Background: Zygomatic implants alone or in combination with conventional implants have been used for severe atrophic maxillary arches. Long-term outcomes of extramaxillary technique need validations. Purpose: To retrospectively assess the clinical outcomes and the prevalence of surgical, biological, and prosthetic complications of implant-fixed complete dental prostheses (IFCDPs) supported by zygomatic implants up to 11 years of follow-up. Materials and methods: Dental records of 34 subjects treated between October 2008 and June 2019 were reviewed. Patients received an immediate fixed full-arch prosthesis supported solely by zygomatic implants or by a combination of zygomatic and conventional implants. Results: A total of 90 zygomatic implants and 53 standard implants were placed. Up to 11 years of follow-up, two conventional implants were lost, leading to 96.2% success rate for conventional implants and 100% for zygomatic implants. Marginal bone loss for conventional implants averaged 0.85 ± 0.17 mm after the first year and 1.36 ± 0.12 mm after 10 years, resulting in full implant success. No prosthesis was lost. The main surgical complication was the perforations of the Schneiderian membrane, occurring in five patients and in seven sinus cavities. Considering the biological complications, mucositis for standard and zygomatic implants ranged between 21%–35% and 26%–40%, respectively. No peri-implantitis were reported. Soft tissue hypertrophy ranged between 1.8% and 30% for conventional implants and 1.1%–35% for zygomatic implants. Inflammation under the prosthesis ranged between 33% and 50%. For the mechanical complications, abutment loosening was recorded in 5.8% of cases (two patients), tooth debonding and fracture of the prosthesis happened in five subjects (14.7%), and loosening of the prosthetic screws was reported in one patient (2.9%). Conclusions: Immediate rehabilitation of the severely atrophic maxilla with zygomatic implants alone or in combination with standard implants could be considered a viable treatment modality.

Clinical outcomes and biological and mechanical complications of immediate fixed prostheses supported by zygomatic implants: A retrospective analysis from a prospective clinical study with up to 11 years of follow-up / Agliardi, E. L.; Panigatti, S.; Romeo, D.; Sacchi, L.; Gherlone, E.. - In: CLINICAL IMPLANT DENTISTRY AND RELATED RESEARCH. - ISSN 1523-0899. - 23:4(2021), pp. 612-624. [10.1111/cid.13017]

Clinical outcomes and biological and mechanical complications of immediate fixed prostheses supported by zygomatic implants: A retrospective analysis from a prospective clinical study with up to 11 years of follow-up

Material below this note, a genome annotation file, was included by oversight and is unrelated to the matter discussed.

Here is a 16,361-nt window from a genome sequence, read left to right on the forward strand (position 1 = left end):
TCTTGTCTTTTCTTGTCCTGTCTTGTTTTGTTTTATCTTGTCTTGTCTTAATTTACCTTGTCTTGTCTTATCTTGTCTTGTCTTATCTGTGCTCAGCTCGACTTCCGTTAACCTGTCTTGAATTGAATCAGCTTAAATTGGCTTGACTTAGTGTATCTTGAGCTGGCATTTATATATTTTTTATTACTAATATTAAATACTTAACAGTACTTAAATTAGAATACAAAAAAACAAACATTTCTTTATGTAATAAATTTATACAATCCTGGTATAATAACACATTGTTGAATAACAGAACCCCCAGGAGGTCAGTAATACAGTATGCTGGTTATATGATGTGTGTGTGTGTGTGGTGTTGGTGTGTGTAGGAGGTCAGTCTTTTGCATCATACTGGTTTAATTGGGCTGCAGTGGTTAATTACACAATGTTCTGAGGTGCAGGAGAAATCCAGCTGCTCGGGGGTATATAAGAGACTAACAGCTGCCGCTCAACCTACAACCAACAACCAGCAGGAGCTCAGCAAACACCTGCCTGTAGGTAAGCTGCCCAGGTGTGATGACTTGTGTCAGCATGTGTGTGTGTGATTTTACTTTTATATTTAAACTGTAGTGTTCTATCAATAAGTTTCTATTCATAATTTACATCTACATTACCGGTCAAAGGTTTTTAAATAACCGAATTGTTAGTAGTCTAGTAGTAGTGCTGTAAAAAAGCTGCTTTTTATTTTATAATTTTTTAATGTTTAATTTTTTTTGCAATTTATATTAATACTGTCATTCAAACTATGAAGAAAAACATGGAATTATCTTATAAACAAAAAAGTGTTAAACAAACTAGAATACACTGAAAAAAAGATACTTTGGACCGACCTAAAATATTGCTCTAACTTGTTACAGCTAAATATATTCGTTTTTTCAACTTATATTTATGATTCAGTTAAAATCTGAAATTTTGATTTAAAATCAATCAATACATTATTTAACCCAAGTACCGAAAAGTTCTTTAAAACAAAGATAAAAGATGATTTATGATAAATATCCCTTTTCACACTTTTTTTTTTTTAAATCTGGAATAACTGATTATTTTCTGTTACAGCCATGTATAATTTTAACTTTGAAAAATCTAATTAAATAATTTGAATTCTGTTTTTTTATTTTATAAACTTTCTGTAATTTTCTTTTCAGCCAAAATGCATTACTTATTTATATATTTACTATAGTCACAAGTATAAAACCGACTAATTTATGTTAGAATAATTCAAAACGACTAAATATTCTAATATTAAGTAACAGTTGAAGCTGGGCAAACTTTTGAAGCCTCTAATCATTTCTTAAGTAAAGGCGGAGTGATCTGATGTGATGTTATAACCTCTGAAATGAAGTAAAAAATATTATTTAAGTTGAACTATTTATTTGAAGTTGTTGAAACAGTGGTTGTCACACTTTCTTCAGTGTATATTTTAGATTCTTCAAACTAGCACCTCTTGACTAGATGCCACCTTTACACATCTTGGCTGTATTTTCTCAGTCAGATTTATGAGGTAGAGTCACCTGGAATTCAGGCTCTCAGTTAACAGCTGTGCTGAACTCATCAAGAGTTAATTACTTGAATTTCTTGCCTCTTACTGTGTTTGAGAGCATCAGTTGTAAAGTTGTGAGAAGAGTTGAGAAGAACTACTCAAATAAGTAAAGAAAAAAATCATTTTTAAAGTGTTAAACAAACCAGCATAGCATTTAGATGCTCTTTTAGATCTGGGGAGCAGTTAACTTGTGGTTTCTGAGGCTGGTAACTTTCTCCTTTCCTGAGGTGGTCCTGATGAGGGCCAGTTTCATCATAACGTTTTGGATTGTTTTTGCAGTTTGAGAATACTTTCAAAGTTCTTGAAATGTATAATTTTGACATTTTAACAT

Agliardi E. L.;Sacchi L.;Gherlone E.
2021-01-01

Abstract

Background: Zygomatic implants alone or in combination with conventional implants have been used for severe atrophic maxillary arches. Long-term outcomes of extramaxillary technique need validations. Purpose: To retrospectively assess the clinical outcomes and the prevalence of surgical, biological, and prosthetic complications of implant-fixed complete dental prostheses (IFCDPs) supported by zygomatic implants up to 11 years of follow-up. Materials and methods: Dental records of 34 subjects treated between October 2008 and June 2019 were reviewed. Patients received an immediate fixed full-arch prosthesis supported solely by zygomatic implants or by a combination of zygomatic and conventional implants. Results: A total of 90 zygomatic implants and 53 standard implants were placed. Up to 11 years of follow-up, two conventional implants were lost, leading to 96.2% success rate for conventional implants and 100% for zygomatic implants. Marginal bone loss for conventional implants averaged 0.85 ± 0.17 mm after the first year and 1.36 ± 0.12 mm after 10 years, resulting in full implant success. No prosthesis was lost. The main surgical complication was the perforations of the Schneiderian membrane, occurring in five patients and in seven sinus cavities. Considering the biological complications, mucositis for standard and zygomatic implants ranged between 21%–35% and 26%–40%, respectively. No peri-implantitis were reported. Soft tissue hypertrophy ranged between 1.8% and 30% for conventional implants and 1.1%–35% for zygomatic implants. Inflammation under the prosthesis ranged between 33% and 50%. For the mechanical complications, abutment loosening was recorded in 5.8% of cases (two patients), tooth debonding and fracture of the prosthesis happened in five subjects (14.7%), and loosening of the prosthetic screws was reported in one patient (2.9%). Conclusions: Immediate rehabilitation of the severely atrophic maxilla with zygomatic implants alone or in combination with standard implants could be considered a viable treatment modality.
2021
atrophic maxilla
biological complications
dental implants
immediate loading
prosthetic complications
zygomatic implants
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Utilizza questo identificativo per citare o creare un link a questo documento: https://hdl.handle.net/20.500.11768/122494
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